How Do I Use Large-Cap Stocks in a Portfolio?

A look at the benefits and risks of these investments, plus our favourite options.

Amy C. Arnott 15 August, 2023 | 4:25AM
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Asset classes

Large-cap stocks are a good choice for inclusion in nearly every investor’s portfolio. But how much should I buy - and how long should I hold them for? These are fundamental questions for investors that we'll answer today.

What Are Large-Cap Stocks?

Large-cap stocks are defined based on their market capitalization (also known as market cap), which measures the total value of a stock’s shares outstanding, or the number of shares that are publicly traded multiplied by the current stock price.

Morningstar defines a stock as large-cap if it lands within the top 70% of aggregate market capitalization for a given market, such as the United States, Europe, or Canada. (Currently, stocks with market caps of about $12.8 billion or more qualify as large-cap.) Stocks with larger market caps tend to be widely recognizable names, such as Apple AAPL, Microsoft MSFT, and Amazon.com AMZN.

By definition, large-cap stocks make up the majority of the available market, so it makes sense that they should make up a significant portion of most investors’ total equity exposure.

What Are the Advantages and Risks of Investing in Large-Cap Stocks?

Large-cap stocks have several advantages. Because they’re widely held by so many investors, they’re extensively researched and liquid. Their sheer size means their performance is generally a pretty good gauge of the equity market overall.

As shown in the chart below, large-cap stocks have generated strong returns over time. Over the 97 years since 1926, small-cap stocks have fared even better, with an annualized performance edge of about 1.5 percentage points per year. However, large-cap stocks have outperformed in more recent periods, such as the 14-year timespan following the global financial crisis.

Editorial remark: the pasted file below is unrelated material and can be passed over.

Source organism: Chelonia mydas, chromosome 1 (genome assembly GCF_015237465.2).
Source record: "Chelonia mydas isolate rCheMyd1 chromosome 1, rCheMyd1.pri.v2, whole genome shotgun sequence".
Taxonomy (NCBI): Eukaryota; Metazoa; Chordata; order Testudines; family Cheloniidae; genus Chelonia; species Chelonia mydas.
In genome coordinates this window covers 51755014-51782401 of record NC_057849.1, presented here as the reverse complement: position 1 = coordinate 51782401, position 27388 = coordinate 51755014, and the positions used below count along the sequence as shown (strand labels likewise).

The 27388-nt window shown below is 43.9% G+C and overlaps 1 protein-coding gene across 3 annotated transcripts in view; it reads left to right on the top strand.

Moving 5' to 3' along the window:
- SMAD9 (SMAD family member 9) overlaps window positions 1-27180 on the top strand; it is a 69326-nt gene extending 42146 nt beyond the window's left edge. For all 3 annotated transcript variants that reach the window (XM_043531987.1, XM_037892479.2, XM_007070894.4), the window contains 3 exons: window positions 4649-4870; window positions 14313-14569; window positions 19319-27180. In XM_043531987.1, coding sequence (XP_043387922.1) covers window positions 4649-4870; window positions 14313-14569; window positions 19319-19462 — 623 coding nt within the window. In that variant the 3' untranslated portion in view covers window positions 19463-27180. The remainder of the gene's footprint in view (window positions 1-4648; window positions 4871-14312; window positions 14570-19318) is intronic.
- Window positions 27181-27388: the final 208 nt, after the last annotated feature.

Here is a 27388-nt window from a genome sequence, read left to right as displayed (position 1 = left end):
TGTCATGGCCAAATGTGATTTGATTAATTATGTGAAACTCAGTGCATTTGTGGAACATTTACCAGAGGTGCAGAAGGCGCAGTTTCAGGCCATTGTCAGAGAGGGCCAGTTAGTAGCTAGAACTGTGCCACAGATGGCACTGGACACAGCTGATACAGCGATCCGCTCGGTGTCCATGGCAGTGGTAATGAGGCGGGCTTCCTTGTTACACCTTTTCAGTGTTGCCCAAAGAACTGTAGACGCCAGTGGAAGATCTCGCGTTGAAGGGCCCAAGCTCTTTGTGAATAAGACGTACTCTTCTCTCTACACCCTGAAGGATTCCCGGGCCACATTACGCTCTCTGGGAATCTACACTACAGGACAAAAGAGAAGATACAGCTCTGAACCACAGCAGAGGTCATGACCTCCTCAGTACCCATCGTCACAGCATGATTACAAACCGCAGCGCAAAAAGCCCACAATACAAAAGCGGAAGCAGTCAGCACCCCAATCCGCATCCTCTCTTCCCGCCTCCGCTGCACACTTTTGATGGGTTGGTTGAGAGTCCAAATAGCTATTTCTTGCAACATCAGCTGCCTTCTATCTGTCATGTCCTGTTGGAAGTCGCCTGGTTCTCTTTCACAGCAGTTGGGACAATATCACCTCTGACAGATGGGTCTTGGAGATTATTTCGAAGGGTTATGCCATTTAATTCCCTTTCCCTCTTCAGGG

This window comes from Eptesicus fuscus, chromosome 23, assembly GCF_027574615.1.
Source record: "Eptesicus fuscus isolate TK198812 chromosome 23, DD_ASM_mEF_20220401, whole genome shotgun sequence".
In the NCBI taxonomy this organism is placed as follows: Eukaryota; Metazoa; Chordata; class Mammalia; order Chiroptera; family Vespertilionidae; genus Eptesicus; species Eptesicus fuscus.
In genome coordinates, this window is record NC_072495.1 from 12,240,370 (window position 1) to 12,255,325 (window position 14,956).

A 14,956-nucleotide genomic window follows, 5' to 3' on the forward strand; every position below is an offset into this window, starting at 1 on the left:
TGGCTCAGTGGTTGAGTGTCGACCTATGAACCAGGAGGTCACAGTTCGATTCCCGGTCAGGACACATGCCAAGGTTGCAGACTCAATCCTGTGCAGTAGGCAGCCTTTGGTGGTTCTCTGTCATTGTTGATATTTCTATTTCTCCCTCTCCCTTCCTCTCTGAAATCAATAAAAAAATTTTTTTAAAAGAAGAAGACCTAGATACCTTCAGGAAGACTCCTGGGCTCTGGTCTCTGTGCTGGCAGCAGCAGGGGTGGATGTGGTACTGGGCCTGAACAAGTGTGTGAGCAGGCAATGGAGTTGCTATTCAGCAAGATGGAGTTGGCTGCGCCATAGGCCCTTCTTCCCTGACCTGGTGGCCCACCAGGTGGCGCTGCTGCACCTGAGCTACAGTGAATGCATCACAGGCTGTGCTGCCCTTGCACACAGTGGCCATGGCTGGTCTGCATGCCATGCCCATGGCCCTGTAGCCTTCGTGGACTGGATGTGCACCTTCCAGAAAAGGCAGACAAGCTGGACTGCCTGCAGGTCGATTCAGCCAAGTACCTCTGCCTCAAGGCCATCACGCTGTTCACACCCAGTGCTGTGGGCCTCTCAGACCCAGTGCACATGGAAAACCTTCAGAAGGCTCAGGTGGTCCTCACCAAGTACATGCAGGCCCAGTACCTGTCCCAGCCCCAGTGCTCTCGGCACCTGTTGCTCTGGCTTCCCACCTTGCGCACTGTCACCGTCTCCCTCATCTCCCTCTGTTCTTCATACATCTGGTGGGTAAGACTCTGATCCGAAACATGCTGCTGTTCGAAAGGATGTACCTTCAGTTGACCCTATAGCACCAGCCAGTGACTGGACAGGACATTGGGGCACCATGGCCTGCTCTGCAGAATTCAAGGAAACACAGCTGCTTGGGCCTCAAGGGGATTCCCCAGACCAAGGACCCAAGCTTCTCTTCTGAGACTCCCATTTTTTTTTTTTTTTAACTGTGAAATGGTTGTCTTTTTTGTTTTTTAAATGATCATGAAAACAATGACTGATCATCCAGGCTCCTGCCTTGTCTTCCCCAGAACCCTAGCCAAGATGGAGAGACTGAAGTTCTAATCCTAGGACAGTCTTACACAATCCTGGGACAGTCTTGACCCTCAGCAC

Growth of $1 Over Time

A graph showing the growth of $1 invested in various asset classes from 1926 through July 2023.

Source: Morningstar Direct. Data as of July 31, 2023.

Along with their return potential, stocks come with certain risks. In contrast to bonds, which offer more certainty about their value at maturity, stocks are inherently riskier. And while bondholders receive periodic interest payments (typically at a set rate) in exchange for lending money to the bond issuer, the value of a stock is both difficult to model and constantly changing.

This means that large-cap stocks come with relatively high risks and returns. The table below shows annualized returns and standard deviations for large-cap stocks compared with other major asset classes over the past 20 years.

Trailing 20-Year Risk and Return: U.S. Large-Cap Stocks and Other Assets

A scatterplot showing the risk and return for various asset classes over the past 20 years.

Source: Morningstar Direct. Data as of July 31, 2023.

Historically, large-cap stocks have lost as much as 50% or more during market drawdowns, such as the global financial crisis that started in late 2007 and the tech stock correction that started in 2000. On a quarterly basis, they’ve been subject to losses as large as 20% or more. That said, large-cap stocks go up more often than they go down—helping them generate rewarding returns over time.

Other Risk and Drawdown Stats (Since 1990)

A table showing various risk metrics for large blend, large value, and large growth stocks.

Source: Morningstar Direct. Data as of July 31, 2023.

How to Invest in Large-Cap Stocks

There are two main ways to invest in large-cap stocks: by purchasing individual stocks or by purchasing a fund.

Buying individual stocks isn’t as hard as it used to be, as many brokerage firms now offer commission-free trades as well as fractional shares, which allow investors to buy smaller slices of a given stock if they don’t have the assets available to cover the full share price.

But buying individual stocks also comes with additional risks. If you own one stock (or even as many as 20 different stocks), you’ll be subject to stock-specific risk—meaning that the odds of things going poorly are much higher than they would be with a diversified portfolio. In 2021, for example, about 1 out of every 6 large-cap stocks lost 10% or more, even though the overall market generated positive total returns of about 26% for the year.